In the Two Minute Drill, we explain complex issues in politics in 500 words or less (roughly the amount of words it takes the average adult two minutes to read on a monitor). Politics just isn’t always that complicated. Without the fluff and partisan bias, even the most complex of our political differences can be explained succinctly. This week: extreme weather, event attribution, and climate change. This is The Two Minute Drill for March 18, 2016.
Extreme weather and climate events – such as heat waves, droughts, heavy rainfall, hurricanes, etc. – have always posed risks to human society. A matter of growing interest to the scientific community and public at-large, however, is the degree to which humans are changing these risks through anthropogenic climate change. Can we attribute an extreme weather event to climate change?
The Explanation (500 or Bust)
Extreme weather is one way that people experience climate change, and some of the reasons for changes in extreme weather events are well understood. For example, warming is expected to increase the likelihood of extremely hot days and nights, lead to more evaporation that may exacerbate droughts, and increase atmospheric moisture that can increase the frequency of heavy rainfall and snowfall events. However, in general, whether or not anthropogenic climate change has influenced an individual weather or climate event is extremely difficult to determine. It involves consideration of a host of variables that combine to produce the specific conditions of an extreme weather event – events that are rare by definition, meaning that there typically are only a few examples of past events at any given location.
In many cases, this means that a definitive answer to the commonly asked question of whether climate change “caused” a particular event to occur cannot usually be provided in a deterministic sense. However, climate science has advanced to such a degree that unqualified blanket statements – such as, “we cannot attribute any single event to climate change” – are no longer true. “In many cases,” according to a recent report from the National Academy of Sciences, “it is now often possible to make and defend quantitative statements about the extent which human-induced climate change . . . has influenced either the magnitude or the probability of occurrence of specific types of events or event classes.”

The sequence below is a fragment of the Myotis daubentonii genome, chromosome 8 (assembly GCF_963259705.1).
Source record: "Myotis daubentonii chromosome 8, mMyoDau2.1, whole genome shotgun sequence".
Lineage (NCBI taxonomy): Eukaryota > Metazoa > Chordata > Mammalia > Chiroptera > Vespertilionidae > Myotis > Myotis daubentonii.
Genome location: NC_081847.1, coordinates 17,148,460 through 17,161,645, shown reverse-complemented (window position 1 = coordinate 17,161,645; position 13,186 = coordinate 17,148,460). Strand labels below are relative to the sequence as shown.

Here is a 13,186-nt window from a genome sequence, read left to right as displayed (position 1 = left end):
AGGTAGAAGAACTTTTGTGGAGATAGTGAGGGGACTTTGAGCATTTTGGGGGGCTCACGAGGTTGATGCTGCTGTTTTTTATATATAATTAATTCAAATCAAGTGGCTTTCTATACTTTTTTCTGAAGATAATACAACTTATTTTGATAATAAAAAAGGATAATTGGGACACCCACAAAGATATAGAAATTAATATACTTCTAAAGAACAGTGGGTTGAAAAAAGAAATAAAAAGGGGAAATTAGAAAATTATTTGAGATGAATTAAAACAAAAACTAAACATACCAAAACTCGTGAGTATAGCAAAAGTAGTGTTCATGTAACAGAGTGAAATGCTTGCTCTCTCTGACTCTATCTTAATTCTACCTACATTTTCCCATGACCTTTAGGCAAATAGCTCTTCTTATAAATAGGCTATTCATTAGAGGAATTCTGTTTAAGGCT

In other words, science is beginning to understand and address the following questions regarding attribution: “Are events of this severity becoming more or less likely because of climate change?” and “To what extent was the storm intensified or weakened, or its precipitation increased or decreased, because of climate change?”
According to the NAS, confidence in attribution analyses of anthropogenic influence is greatest for specific extreme events that are related to an aspect of temperature (e.g., extreme cold events and extreme heat events) where there is little doubt that human activities have caused an observed change. There is a significant, though not as high, degree of confidence for events that are related indirectly to temperature (e.g., droughts, extreme rainfall, extreme snow and ice storms). But there is little confidence in the attribution of severe convective storms, wildfires, and extratropical cyclones – events where there are significant limitations in the historical data.
Given the relative newness of the event attribution field, the NAS researchers cautioned against drawing general conclusions about the impact of climate change on extreme events as a whole. However, while the ability to understand these extreme events is still evolving rapidly, it is becoming clear that attribution studies can be a tool for informing choices, assessing and managing risk, and guiding adaptation strategies in a warmer climate.
Word Count: 456
[Last Modified: March 19, 2016 for length/typos.]
CHART IMITATES LIFE
Below are a few of the charts and relevant explanations from the National Academy of Sciences report (which you can read for free as a .pdf from the NAS website). The charts below are indicative of the seriousness of climate change, and demonstrate the urgency of the problems we face.
In case you missed it, check out The Weekly Column. This past week took a look at “border security” and immigration. Read the Column for March 15, 2016 – “Border Security” Is a Red Herring in the Immigration Debate.
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